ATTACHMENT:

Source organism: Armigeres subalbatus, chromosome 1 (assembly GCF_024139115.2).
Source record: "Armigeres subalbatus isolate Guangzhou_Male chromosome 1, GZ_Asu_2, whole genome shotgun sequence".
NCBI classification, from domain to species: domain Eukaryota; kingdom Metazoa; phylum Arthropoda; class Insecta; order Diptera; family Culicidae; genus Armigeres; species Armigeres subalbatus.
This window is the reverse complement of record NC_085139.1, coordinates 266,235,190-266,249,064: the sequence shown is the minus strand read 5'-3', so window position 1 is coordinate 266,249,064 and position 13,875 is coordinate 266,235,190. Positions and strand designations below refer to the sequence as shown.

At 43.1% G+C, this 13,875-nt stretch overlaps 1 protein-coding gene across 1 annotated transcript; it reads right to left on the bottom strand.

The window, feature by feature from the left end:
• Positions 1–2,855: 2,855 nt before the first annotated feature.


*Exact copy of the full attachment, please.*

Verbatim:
Source organism: Armigeres subalbatus, chromosome 1 (assembly GCF_024139115.2).
Source record: "Armigeres subalbatus isolate Guangzhou_Male chromosome 1, GZ_Asu_2, whole genome shotgun sequence".
NCBI classification, from domain to species: domain Eukaryota; kingdom Metazoa; phylum Arthropoda; class Insecta; order Diptera; family Culicidae; genus Armigeres; species Armigeres subalbatus.
This window is the reverse complement of record NC_085139.1, coordinates 266,235,190-266,249,064: the sequence shown is the minus strand read 5'-3', so window position 1 is coordinate 266,249,064 and position 13,875 is coordinate 266,235,190. Positions and strand designations below refer to the sequence as shown.

At 43.1% G+C, this 13,875-nt stretch overlaps 1 protein-coding gene across 1 annotated transcript; it reads right to left on the bottom strand.

The window, feature by feature from the left end:
• Positions 1–2,855: 2,855 nt before the first annotated feature.